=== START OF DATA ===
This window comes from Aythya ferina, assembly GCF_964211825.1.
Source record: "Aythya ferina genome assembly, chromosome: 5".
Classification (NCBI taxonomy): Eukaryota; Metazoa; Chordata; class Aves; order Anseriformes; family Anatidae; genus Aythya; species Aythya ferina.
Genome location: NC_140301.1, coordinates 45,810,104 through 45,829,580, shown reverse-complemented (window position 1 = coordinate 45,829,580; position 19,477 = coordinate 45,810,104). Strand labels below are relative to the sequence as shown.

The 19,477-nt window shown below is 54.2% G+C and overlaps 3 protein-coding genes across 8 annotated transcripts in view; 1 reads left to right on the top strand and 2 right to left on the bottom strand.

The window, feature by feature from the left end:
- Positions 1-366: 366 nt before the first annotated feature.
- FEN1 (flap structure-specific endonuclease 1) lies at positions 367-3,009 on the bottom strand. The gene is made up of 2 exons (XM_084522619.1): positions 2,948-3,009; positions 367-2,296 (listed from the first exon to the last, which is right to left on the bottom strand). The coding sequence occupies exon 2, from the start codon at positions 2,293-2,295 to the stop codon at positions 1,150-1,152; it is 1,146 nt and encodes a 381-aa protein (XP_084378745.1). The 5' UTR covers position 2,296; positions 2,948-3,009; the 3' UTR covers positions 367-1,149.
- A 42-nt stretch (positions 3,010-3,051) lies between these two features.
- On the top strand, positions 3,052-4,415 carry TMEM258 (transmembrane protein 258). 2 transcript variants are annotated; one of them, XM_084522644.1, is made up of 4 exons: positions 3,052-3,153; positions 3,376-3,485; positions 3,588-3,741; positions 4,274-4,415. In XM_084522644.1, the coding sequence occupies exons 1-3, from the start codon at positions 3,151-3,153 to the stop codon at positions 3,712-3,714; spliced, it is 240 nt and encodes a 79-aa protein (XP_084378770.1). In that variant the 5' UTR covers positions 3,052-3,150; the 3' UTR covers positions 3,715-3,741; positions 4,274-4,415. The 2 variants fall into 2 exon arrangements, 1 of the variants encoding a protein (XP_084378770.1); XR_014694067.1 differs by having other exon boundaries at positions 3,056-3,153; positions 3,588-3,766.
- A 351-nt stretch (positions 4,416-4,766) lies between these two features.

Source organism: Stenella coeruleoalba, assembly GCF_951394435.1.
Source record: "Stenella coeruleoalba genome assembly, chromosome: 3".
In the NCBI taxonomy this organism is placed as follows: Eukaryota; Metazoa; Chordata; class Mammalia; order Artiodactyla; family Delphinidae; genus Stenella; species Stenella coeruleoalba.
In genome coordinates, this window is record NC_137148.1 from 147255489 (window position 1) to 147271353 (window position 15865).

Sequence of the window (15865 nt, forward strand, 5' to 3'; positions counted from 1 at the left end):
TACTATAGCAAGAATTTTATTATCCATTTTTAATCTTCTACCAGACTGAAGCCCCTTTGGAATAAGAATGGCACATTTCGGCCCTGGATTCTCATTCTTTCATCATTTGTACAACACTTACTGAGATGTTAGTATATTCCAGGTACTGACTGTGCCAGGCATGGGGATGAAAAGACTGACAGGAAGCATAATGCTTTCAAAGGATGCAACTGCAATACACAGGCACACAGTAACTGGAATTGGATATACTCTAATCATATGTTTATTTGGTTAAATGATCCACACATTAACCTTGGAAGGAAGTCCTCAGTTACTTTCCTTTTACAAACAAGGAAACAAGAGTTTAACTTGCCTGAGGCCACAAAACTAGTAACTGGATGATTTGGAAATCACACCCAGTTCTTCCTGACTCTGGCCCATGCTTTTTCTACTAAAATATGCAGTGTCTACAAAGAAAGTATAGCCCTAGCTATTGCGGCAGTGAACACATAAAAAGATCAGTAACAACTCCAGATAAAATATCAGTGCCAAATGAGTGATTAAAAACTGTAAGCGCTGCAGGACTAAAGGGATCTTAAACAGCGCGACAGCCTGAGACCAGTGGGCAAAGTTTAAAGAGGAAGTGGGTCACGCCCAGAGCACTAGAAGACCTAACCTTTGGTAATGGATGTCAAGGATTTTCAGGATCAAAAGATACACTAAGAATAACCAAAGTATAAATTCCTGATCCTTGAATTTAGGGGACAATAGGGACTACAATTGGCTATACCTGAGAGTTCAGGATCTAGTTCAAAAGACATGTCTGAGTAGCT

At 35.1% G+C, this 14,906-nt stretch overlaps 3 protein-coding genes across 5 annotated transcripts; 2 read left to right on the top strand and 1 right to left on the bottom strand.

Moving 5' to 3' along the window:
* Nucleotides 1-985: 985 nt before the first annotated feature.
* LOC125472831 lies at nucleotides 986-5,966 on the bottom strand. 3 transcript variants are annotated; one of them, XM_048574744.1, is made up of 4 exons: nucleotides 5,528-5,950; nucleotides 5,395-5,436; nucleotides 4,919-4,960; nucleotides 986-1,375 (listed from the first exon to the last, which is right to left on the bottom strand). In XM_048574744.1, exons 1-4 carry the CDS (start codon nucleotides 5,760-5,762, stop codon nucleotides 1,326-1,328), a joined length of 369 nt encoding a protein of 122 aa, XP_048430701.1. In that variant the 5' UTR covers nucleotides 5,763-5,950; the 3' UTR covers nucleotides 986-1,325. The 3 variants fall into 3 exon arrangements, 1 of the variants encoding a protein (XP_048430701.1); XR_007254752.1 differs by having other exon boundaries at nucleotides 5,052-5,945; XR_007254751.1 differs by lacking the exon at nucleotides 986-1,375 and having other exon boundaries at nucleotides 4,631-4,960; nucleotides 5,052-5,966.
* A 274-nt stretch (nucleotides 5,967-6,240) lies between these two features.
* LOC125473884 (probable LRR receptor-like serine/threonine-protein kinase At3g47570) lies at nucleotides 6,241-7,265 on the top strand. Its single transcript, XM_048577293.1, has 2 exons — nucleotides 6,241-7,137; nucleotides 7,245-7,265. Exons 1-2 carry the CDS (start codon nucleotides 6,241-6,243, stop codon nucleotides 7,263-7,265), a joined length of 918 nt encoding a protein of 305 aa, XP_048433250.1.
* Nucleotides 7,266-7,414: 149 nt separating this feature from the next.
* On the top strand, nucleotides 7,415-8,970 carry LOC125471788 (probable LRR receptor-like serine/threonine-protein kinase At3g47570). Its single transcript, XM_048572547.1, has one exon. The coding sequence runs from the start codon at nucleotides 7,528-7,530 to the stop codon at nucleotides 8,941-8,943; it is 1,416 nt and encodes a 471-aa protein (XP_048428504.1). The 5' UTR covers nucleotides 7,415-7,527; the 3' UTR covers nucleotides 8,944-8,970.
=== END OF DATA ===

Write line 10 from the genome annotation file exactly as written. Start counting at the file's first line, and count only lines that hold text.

- On the top strand, positions 3,052-4,415 carry TMEM258 (transmembrane protein 258). 2 transcript variants are annotated; one of them, XM_084522644.1, is made up of 4 exons: positions 3,052-3,153; positions 3,376-3,485; positions 3,588-3,741; positions 4,274-4,415. In XM_084522644.1, the coding sequence occupies exons 1-3, from the start codon at positions 3,151-3,153 to the stop codon at positions 3,712-3,714; spliced, it is 240 nt and encodes a 79-aa protein (XP_084378770.1). In that variant the 5' UTR covers positions 3,052-3,150; the 3' UTR covers positions 3,715-3,741; positions 4,274-4,415. The 2 variants fall into 2 exon arrangements, 1 of the variants encoding a protein (XP_084378770.1); XR_014694067.1 differs by having other exon boundaries at positions 3,056-3,153; positions 3,588-3,766.